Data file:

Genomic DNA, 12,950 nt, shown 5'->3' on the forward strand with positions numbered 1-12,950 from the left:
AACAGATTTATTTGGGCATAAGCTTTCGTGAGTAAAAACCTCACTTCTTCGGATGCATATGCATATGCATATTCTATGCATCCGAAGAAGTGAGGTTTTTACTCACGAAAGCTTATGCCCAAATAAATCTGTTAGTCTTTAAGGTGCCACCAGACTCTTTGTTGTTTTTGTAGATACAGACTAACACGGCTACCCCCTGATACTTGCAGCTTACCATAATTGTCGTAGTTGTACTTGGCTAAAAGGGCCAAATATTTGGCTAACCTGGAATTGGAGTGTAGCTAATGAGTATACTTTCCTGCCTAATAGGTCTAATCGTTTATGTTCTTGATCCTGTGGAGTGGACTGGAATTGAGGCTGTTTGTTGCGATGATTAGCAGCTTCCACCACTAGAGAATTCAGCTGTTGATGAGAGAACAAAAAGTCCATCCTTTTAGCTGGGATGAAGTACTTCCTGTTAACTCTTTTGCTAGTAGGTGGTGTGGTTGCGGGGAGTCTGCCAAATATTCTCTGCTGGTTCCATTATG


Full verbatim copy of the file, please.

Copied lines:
Genomic DNA, 12,950 nt, shown 5'->3' on the forward strand with positions numbered 1-12,950 from the left:
AACAGATTTATTTGGGCATAAGCTTTCGTGAGTAAAAACCTCACTTCTTCGGATGCATATGCATATGCATATTCTATGCATCCGAAGAAGTGAGGTTTTTACTCACGAAAGCTTATGCCCAAATAAATCTGTTAGTCTTTAAGGTGCCACCAGACTCTTTGTTGTTTTTGTAGATACAGACTAACACGGCTACCCCCTGATACTTGCAGCTTACCATAATTGTCGTAGTTGTACTTGGCTAAAAGGGCCAAATATTTGGCTAACCTGGAATTGGAGTGTAGCTAATGAGTATACTTTCCTGCCTAATAGGTCTAATCGTTTATGTTCTTGATCCTGTGGAGTGGACTGGAATTGAGGCTGTTTGTTGCGATGATTAGCAGCTTCCACCACTAGAGAATTCAGCTGTTGATGAGAGAACAAAAAGTCCATCCTTTTAGCTGGGATGAAGTACTTCCTGTTAACTCTTTTGCTAGTAGGTGGTGTGGTTGCGGGGAGTCTGCCAAATATTCTCTGCTGGTTCCATTATG